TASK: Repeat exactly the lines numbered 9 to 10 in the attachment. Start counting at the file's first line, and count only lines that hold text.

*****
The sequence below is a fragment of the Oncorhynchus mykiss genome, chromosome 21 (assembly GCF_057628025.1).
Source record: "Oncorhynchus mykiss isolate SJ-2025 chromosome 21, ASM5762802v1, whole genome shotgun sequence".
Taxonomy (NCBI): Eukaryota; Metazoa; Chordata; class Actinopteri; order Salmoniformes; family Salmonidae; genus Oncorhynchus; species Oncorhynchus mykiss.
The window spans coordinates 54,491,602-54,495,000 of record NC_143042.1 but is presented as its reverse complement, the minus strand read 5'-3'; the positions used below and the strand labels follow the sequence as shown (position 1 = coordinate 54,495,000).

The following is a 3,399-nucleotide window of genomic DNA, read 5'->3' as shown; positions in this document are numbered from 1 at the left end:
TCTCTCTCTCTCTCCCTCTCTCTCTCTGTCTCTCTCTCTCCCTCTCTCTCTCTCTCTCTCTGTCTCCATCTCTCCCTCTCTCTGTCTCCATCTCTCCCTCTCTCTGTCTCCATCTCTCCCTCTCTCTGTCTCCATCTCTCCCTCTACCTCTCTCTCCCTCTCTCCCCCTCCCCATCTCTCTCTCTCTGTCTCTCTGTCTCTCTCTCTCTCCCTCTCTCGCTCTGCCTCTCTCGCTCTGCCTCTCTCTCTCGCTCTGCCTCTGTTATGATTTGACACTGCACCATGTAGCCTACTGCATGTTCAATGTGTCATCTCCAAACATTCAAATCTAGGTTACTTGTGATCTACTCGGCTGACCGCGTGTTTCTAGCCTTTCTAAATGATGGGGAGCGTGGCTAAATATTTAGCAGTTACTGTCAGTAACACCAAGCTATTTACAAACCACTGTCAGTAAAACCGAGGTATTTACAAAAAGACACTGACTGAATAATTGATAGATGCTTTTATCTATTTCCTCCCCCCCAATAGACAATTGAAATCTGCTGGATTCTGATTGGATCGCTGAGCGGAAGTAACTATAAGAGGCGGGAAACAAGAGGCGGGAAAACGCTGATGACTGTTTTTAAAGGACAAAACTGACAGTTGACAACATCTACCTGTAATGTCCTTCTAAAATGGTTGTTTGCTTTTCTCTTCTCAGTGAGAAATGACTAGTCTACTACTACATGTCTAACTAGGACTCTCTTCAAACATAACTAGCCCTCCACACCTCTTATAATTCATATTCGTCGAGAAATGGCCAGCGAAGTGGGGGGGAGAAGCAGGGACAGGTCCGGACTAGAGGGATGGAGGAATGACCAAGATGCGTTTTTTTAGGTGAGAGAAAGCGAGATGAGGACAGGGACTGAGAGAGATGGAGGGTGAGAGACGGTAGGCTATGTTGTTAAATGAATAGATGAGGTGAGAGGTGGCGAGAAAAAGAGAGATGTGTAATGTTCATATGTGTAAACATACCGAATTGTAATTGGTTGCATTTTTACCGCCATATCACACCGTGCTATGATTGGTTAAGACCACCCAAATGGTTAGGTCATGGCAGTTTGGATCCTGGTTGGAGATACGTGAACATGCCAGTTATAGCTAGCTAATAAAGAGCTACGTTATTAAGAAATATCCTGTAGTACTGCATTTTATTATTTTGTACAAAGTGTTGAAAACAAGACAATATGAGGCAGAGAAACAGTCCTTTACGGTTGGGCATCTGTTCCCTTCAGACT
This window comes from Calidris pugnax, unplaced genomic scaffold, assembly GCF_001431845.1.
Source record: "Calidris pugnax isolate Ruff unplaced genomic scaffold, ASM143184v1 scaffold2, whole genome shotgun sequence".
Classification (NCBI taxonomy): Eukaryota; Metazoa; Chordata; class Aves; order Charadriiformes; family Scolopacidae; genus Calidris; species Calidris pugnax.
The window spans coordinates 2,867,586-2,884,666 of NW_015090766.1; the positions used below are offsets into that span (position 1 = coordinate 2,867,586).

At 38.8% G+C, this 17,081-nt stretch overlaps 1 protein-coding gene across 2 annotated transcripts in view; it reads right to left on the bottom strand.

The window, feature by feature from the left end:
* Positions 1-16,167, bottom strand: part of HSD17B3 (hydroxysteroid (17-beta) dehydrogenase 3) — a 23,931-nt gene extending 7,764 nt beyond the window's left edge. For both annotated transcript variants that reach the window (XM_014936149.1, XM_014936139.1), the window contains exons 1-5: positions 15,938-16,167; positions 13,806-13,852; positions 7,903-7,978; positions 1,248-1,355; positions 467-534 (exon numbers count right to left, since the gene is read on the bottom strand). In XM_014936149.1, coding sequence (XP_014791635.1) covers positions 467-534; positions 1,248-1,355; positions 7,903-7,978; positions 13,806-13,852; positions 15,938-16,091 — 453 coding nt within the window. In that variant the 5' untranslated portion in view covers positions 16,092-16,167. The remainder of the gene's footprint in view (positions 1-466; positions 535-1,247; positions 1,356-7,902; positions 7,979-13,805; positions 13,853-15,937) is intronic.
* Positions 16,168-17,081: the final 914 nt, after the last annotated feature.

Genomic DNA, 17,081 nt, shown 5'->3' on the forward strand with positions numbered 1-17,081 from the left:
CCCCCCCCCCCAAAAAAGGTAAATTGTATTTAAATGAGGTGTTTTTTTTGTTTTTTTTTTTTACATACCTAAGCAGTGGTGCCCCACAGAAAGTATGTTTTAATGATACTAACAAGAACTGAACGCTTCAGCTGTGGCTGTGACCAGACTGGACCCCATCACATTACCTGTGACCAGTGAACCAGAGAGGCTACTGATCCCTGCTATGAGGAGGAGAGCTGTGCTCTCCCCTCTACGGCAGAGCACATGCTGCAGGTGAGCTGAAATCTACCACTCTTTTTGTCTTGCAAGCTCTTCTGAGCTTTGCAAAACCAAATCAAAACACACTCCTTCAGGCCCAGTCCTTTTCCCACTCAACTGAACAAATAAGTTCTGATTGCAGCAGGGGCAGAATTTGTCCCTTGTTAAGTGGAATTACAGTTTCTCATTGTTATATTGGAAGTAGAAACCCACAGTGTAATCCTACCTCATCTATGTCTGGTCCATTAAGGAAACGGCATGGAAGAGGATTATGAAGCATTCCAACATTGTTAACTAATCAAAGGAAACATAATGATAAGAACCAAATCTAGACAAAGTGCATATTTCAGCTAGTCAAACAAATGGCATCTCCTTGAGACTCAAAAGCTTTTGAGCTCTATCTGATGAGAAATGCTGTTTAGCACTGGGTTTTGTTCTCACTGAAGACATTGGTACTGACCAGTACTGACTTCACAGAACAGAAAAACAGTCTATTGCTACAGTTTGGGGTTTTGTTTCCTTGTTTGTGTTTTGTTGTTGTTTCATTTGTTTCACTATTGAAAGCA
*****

Classification (NCBI taxonomy): Eukaryota; Metazoa; Chordata; class Aves; order Charadriiformes; family Scolopacidae; genus Calidris; species Calidris pugnax.
The window spans coordinates 2,867,586-2,884,666 of NW_015090766.1; the positions used below are offsets into that span (position 1 = coordinate 2,867,586).